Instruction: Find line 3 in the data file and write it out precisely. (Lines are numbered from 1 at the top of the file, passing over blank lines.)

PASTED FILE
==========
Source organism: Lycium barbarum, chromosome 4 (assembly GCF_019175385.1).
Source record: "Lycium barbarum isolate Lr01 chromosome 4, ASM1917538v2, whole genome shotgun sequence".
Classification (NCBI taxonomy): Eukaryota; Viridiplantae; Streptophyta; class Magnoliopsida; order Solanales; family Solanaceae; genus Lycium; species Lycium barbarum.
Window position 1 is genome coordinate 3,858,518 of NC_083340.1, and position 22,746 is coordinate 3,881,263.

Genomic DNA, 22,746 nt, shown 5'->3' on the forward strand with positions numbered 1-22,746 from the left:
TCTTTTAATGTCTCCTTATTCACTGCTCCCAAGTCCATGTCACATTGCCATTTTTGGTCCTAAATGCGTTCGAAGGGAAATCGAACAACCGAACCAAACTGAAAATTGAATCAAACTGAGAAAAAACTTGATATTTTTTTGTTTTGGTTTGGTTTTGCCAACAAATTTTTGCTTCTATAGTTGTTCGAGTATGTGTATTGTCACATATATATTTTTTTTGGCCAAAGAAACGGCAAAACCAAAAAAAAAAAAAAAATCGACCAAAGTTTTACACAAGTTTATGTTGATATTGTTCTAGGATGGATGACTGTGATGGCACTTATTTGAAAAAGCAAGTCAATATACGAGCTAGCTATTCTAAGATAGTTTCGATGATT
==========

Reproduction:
Classification (NCBI taxonomy): Eukaryota; Viridiplantae; Streptophyta; class Magnoliopsida; order Solanales; family Solanaceae; genus Lycium; species Lycium barbarum.